The Telecommunications Act of 1996 includes a provision that states that "It is the policy of the United States ... to preserve the vibrant and competitive free market that presently exists for the Internet and other interactive computer services, unfettered by Federal or State regulation." And the FCC pointing to this language as reason to preempt states from enacting net neutrality rules. "No dice," says the D.C. Circuit as the FCC itself has read the statute as direction to adhere to the policy when otherwise exercising its authority -- policy statements are not delegations of regulatory authority. "[I]n any area where the Commission lacks the authority to regulate, it equally lacks the power to preempt state law," the court holds.
Public Safety, Pole Attachments, and Lifeline
Second, we remand the Order to the agency on three discrete issues: (1) The Order failed to examine the implications of its decisions for public safety; (2) the Order does not sufficiently explain what reclassification will mean for regulation of pole attachments; and (3) the agency did not adequately address Petitioners’ concerns about the effects of broadband reclassification on the Lifeline Program.
Congress created the FCC for the purpose of, among other things, “promoting safety of life and property through the use of wire and radio communications.” But challenges to the 2018 repeal order argued that the FCC failed to "consider the implications for public safety of its changed regulatory posture." The D.C. Circuit agrees. "The Commission’s disregard of its duty to analyze the impact of the 2018 Order on public safety renders its decision arbitrary and capricious in that part and warrants a remand with direction to address the issues raised."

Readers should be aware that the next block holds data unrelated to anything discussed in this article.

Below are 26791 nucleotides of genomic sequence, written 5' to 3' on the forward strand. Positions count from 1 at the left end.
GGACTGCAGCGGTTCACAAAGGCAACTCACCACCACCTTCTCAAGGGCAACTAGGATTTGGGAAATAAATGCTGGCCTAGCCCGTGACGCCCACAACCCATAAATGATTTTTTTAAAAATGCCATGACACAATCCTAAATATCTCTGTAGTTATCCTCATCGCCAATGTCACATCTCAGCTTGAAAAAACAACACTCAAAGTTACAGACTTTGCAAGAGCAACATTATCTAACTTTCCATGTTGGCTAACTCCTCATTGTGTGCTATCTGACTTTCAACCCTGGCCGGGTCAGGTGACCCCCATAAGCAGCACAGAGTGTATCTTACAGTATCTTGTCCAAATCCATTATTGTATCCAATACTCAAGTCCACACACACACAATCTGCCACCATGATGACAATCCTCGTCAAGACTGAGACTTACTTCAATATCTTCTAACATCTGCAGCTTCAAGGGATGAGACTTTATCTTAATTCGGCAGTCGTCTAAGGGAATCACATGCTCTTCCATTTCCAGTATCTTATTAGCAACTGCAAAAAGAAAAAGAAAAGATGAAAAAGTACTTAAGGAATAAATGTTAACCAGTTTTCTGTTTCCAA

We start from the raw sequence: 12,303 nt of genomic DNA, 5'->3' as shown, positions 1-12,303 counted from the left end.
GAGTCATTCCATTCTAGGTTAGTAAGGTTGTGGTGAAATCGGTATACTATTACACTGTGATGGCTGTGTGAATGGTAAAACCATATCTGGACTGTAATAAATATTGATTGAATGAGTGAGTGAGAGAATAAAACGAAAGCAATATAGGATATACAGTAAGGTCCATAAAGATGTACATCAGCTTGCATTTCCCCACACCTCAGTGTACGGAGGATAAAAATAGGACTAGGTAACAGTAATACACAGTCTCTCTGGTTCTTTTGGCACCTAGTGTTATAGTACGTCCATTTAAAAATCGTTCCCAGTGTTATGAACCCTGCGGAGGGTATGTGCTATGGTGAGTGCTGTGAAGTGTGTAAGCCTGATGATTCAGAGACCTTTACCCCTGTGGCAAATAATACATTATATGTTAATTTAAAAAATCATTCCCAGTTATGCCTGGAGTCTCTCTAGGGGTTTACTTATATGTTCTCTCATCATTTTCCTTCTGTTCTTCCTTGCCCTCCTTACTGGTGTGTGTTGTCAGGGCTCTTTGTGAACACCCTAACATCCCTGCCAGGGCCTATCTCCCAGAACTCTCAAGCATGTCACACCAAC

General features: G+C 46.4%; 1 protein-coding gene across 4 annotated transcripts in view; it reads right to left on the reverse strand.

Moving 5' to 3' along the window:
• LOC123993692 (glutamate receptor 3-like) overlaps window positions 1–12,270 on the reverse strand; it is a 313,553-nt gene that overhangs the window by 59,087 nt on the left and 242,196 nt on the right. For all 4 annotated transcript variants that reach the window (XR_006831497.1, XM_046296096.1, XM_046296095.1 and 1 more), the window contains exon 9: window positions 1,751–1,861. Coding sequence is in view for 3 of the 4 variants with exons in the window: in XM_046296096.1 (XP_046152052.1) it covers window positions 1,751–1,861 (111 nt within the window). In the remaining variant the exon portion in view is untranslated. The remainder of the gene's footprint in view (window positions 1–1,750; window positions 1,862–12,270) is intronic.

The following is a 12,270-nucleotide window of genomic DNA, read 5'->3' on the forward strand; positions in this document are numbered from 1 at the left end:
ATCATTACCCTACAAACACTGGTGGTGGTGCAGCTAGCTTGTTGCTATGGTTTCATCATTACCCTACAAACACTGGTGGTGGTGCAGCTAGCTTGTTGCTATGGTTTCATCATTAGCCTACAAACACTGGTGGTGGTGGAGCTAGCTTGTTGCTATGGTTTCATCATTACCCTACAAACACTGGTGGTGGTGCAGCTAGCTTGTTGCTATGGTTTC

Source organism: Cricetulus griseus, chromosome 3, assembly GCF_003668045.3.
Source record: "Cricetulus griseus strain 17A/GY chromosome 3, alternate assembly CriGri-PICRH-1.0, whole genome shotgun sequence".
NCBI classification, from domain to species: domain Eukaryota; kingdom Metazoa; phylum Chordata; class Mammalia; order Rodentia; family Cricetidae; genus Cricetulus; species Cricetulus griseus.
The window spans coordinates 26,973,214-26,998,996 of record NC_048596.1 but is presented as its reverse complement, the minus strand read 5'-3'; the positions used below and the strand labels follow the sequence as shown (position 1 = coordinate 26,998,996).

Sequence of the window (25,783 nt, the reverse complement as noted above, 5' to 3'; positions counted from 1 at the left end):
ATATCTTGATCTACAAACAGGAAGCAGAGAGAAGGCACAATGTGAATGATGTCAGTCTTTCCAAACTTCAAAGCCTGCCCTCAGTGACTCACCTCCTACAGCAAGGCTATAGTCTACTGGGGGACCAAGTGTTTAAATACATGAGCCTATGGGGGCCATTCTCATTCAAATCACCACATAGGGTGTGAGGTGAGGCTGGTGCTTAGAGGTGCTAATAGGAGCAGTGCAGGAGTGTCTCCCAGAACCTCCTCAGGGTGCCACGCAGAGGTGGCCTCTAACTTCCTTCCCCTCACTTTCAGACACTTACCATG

Similarly, the court agrees with litigants that the FCC, without reasoned consideration, took broadband outside the current statutory scheme governing pole attachments which covers telecommunications services, not information services. "Because the 2018 Order was arbitrary and capricious in this respect, we remand for the Commission to confront the problem in a reasoned manner."
Finally, litigants challenged the FCC's 2018 order on the ground that reclassification would eliminate the statutory basis for broadband’s inclusion in its Lifeline Program which subsidizes low-income consumers’ access to certain communications technologies, including broadband internet access service. The court finds that the FCC completely fails to explain how its authority could extend to broadband now that broadband is no longer considered to be a common carrier. The court remands this part of the 2018 order for the FCC to address.
What Happens Next?
Although the D.C. Circuit's decision is a major milestone in the long net neutrality debate, it is far from the last chapter. Although it is too early to guess what exactly will happen next, what might be helpful is to consider the options various parties have in various venues.
Any party to the case decided in the D.C. court this week could ask for further review -- either by the D.C. Circuit Court or the Supreme Court. The parties are likely picking through the decision right now considering what has been won and lost -- and what potential gains or risks are involved by additional judicial review. Any requests for additional review are likely to come over the coming months.
In addition, some states, notably California and Vermont, have already passed their own net neutrality laws or adopted executive orders on the issue -- and challenges to those regulations await their day in court. The FCC's authority to preempt those laws may get its final test in those cases.